Valentin Krzyzyk, 27, is alleged to have lifted up a woman’s skirt and grabbed her bottom in the Cirque le Soir nightclub in London
A puzzled judge had to ask for the definition of a ‘thot’ as a businessman stood accused of groping a woman at a Christmas party.
Valentin Krzyzyk, 27, had spent over £6,000 on Dom Perignon with friends at the Cirque Le Soir club in Soho, central London, when he was alleged to have lifted his victim’s skirt and grabbed her bottom, on December 20 last year.
Krzyzyk, who lives a stone’s throw from Buckingham Palace, denies inappropriate touching, at Southwark Crown Court.
However, waiter Labinot Citaku told the court Krzyzyk said he thought the woman was a ‘thot.’
He said: ‘I asked him what had happened and he was telling me that a girl came and stole his drinks on his table.
‘He lifted up her skirt, groped her bum and showed her what she should feel like.
‘I don’t know the word – it is what we call a thot, a table w****.’
Judge Michael Bromley-Martin, QC, said: ‘Could we just go back to this thot thing. What was this thot?’
Mr Citaku replied: ‘In clubs I work in girls tend to go onto customers tables to have drinks with them, especially the people that buy a lot of drinks.
‘These are what people call ‘table thots,’ ‘table w*****,’ – where they see lots of drinks going to a table, the girls tend to follow the champagne bottles.’
Judge Bromley-Martin said: ‘They follow the bottles, made easier by the sparklers.’
‘Thot’ is an acronym for ‘That Ho Over There’ and has become more prominent since its recent use by African-American Hip-Hop artists, such as Gucci Mane and Uncle Murda.
Mr Citaku described how customers pay thousands for bottles of champagne and vodka, which are adorned with sparklers and delivered with a song of the customer’s choice.
Businessman Krzyzyk, who lives a stone’s throw from Buckingham Palace, denies inappropriate touching, at Southwark Crown Court
Krzyzyk’s barrister Narita Bahra, said to the waiter: ‘I am saying that he never said anything to admit any sort of sexual assault.
‘You are being asked by the police to give a witness statement, so why didn’t you say to police he thought ‘Miss X’ was a table w***?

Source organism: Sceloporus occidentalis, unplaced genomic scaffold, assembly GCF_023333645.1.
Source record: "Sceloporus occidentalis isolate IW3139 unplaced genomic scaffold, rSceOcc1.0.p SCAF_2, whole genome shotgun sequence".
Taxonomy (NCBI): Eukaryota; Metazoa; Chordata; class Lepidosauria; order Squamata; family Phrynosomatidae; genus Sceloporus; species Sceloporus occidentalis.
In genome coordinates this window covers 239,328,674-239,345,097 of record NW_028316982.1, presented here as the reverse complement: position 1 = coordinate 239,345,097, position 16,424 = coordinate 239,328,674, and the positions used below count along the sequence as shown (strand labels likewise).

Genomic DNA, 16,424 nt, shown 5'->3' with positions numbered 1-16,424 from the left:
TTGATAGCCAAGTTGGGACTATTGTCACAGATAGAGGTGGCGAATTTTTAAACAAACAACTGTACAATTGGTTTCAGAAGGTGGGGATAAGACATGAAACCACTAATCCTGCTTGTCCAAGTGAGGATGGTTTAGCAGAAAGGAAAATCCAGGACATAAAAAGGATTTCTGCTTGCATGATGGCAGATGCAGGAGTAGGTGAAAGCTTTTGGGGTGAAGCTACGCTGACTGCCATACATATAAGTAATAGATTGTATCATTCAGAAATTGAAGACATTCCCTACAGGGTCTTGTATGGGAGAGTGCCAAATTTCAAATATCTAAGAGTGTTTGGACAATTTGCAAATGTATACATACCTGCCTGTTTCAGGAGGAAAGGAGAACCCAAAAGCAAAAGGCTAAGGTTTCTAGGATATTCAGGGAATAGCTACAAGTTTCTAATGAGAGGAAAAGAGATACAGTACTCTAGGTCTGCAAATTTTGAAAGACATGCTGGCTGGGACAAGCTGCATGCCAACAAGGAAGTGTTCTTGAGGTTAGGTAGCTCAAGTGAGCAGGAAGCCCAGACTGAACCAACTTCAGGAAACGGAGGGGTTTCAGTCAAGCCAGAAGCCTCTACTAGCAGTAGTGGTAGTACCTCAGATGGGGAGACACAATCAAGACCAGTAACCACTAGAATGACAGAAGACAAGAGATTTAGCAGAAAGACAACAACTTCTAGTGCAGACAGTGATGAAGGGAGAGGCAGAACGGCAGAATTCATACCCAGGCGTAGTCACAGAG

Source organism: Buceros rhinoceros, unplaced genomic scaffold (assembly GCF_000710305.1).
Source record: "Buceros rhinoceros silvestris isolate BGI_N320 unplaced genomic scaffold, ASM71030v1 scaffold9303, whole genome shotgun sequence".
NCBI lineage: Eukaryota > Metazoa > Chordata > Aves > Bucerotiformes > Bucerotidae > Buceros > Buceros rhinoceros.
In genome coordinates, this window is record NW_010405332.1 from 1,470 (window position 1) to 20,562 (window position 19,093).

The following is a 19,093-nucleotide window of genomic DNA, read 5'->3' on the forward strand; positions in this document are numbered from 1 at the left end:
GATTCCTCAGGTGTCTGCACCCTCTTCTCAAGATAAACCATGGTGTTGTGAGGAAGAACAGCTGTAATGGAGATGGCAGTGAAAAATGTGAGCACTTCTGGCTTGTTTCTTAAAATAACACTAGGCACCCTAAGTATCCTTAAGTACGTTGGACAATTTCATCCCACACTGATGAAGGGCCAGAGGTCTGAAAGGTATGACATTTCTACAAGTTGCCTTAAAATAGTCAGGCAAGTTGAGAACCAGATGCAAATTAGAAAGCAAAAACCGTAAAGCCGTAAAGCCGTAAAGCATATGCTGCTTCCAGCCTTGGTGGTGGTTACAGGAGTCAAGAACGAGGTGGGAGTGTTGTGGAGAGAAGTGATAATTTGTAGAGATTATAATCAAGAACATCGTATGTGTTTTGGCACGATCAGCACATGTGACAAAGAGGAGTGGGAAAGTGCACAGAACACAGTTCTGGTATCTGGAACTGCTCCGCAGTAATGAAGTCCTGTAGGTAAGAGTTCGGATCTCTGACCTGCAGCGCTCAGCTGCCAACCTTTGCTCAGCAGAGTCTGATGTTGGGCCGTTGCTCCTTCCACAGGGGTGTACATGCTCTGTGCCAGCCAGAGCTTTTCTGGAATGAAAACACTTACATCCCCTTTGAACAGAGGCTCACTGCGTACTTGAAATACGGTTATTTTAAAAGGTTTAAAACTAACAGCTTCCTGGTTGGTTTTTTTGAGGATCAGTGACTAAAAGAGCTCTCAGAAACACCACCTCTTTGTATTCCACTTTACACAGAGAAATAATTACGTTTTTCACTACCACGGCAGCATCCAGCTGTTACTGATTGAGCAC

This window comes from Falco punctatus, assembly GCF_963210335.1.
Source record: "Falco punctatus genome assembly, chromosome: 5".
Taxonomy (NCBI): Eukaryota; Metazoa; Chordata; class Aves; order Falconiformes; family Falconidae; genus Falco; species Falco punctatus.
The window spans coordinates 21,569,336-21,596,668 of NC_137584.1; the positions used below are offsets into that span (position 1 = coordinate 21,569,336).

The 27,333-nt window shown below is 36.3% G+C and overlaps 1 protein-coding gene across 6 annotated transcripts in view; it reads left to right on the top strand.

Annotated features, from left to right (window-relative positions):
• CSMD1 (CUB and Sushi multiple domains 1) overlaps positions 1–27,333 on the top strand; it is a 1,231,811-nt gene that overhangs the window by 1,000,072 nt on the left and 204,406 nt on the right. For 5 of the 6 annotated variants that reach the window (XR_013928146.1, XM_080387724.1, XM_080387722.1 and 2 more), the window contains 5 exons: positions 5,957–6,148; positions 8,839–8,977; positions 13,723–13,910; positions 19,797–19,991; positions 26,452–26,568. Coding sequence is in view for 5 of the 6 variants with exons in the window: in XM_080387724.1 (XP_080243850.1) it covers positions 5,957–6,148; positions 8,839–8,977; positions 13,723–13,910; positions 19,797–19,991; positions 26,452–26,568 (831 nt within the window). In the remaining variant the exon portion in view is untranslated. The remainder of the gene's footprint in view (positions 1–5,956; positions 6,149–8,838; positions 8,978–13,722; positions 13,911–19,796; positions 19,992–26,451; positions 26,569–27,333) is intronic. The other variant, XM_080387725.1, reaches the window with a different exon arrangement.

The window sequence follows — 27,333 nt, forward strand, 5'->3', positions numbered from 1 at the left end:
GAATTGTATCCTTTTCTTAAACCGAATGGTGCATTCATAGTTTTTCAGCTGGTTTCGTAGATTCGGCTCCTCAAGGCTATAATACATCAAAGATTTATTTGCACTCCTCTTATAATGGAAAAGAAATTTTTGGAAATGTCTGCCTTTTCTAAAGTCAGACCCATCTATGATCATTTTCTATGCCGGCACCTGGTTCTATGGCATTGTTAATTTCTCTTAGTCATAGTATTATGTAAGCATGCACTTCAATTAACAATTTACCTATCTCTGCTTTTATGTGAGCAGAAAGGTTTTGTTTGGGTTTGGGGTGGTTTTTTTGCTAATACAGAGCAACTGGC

‘I am going to suggest that he didn’t use ‘thot’, he didn’t use ‘table w****’, he just told you that there had been a woman going to his table and drinking from the champagne bottles.’
The manager of the club, John Common, was alerted after the incident and threw Krzyzyk out of the club.
The alleged sexual assault was reported to the police by the victim on 24 January and Krzyzyk was arrested and taken to Charing Cross police station.
In a separate incident a month later, on January 15 this year, Krzyzyk was humiliated in the street outside a nightclub and was stripped to his underwear by the boyfriend of the victim.
Krzyzyk, who is the founder and CEO of several smartphone apps, was known to be a regular at exclusive London nightclubs and to the waiter who confronted him about the incident.
He studied at the European Business School in Paris before he began working in London in 2013 when he set up his own private concierge company, called Indigo.
He was then asked to work as the personal assistant to a billionaire who had noticed his concierge company, but wanted Krzyzyk to work solely for him, travelling all over the world.
After a year and a half he moved to London to work in finance, dealing in bonds and told the court that spending £5,000 or more was a standard night out.
Krzyzyk said: ‘I drive a very nice car and live in a very nice neighbourhood – I have pictures on my social media of me on yachts, private jets – a lot of people when they see this they might be feeling jealous or they might be feeling that it is unfair.
‘She might have felt it is unfair, that she has to work for one year to make what I spend in a night.’
The trial continues.
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